That Keller New York contextualization is hard but it’s our God-given calling, no doubt about it. What Old Testament profs do with that weird language that goes right to left, is that at all the same? The culture of the 17th century was providential but not inspired by God, but the OT is. The thing is, the culture around the OT is like the 17th century, God was providentially totally in charge of it, but it was full of major human blunders, now wasn’t it? Why should Doug Green or Tremper Longman or Chris Fantuzzo or Meredith Kline or Doug Gropp or David Lamb spend so much time with it then? There’s clearly only one way to know what old words mean, and that’s to figure out how they were being used, and that’s more than enough Why. To do that you have to know their cultural background, and that’s why archaeology and comparative religion and who knows what besides is well worth doing. All that work opens our eyes wider to what God said and did back then, so it’s worthwhile.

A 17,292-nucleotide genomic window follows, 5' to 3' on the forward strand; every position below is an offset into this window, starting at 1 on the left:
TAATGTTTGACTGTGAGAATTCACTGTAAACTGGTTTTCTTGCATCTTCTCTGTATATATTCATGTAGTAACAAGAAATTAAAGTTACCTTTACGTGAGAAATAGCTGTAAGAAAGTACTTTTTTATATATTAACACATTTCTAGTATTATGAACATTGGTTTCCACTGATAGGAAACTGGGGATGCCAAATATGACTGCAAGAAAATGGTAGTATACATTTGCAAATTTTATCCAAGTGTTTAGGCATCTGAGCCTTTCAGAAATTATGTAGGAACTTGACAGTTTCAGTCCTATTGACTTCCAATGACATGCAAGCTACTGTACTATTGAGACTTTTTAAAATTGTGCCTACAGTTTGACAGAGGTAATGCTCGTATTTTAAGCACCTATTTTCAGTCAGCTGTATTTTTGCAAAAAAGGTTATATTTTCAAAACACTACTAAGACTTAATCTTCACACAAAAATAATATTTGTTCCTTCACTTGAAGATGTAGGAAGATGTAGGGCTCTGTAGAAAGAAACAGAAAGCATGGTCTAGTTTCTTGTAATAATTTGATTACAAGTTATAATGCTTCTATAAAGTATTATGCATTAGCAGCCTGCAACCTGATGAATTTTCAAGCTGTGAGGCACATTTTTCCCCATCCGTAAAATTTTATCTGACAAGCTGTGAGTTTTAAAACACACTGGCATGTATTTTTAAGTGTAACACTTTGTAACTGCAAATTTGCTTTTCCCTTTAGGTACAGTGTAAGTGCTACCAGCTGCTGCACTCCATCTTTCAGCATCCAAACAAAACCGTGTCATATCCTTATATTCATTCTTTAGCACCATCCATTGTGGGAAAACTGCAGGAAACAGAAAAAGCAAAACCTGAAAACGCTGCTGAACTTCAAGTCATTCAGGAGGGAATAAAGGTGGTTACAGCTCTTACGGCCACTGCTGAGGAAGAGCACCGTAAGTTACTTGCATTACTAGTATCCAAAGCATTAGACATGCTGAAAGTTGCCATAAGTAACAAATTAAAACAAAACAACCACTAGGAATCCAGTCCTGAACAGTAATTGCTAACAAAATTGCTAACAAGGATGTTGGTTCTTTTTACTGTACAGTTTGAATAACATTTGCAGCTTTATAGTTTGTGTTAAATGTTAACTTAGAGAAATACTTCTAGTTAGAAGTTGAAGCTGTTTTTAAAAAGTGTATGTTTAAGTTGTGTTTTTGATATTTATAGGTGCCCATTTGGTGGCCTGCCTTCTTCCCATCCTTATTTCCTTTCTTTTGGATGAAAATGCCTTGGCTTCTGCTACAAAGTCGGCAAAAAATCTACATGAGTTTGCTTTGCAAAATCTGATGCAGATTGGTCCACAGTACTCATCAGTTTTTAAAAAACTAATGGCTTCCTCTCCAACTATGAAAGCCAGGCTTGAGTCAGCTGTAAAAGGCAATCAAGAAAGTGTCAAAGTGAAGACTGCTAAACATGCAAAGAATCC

Yes, it’s dangerous, looking at old cultures that are so close to the OT one. Some people get carried away, and think everything’s ‘relative.’  Sure, that’s discouraging. But no more discouraging than the fall of Europe or of our young people, is it? By the Lord’s grace we keep doing what we need to do and trust him for the outcomes, don’t we? Do we say, stay out of New York or stay away from the Hittites? Now that’s ridiculous.  ‘Labor on,’ do you know that old one? It covers the ground, especially what we need to do in seminary:

Go, labor on: spend, and be spent, Thy joy to do the Father’s will: It is the way the Master went; Should not the servant tread it still?

Go, labor on! ’tis not for naught Thine earthly loss is heavenly gain; Men heed thee, love thee, praise thee not; The Master praises: what are men?

Go, labor on! enough, while here, If He shall praise thee, if He deign The willing heart to mark and cheer:No toil for Him shall be in vain.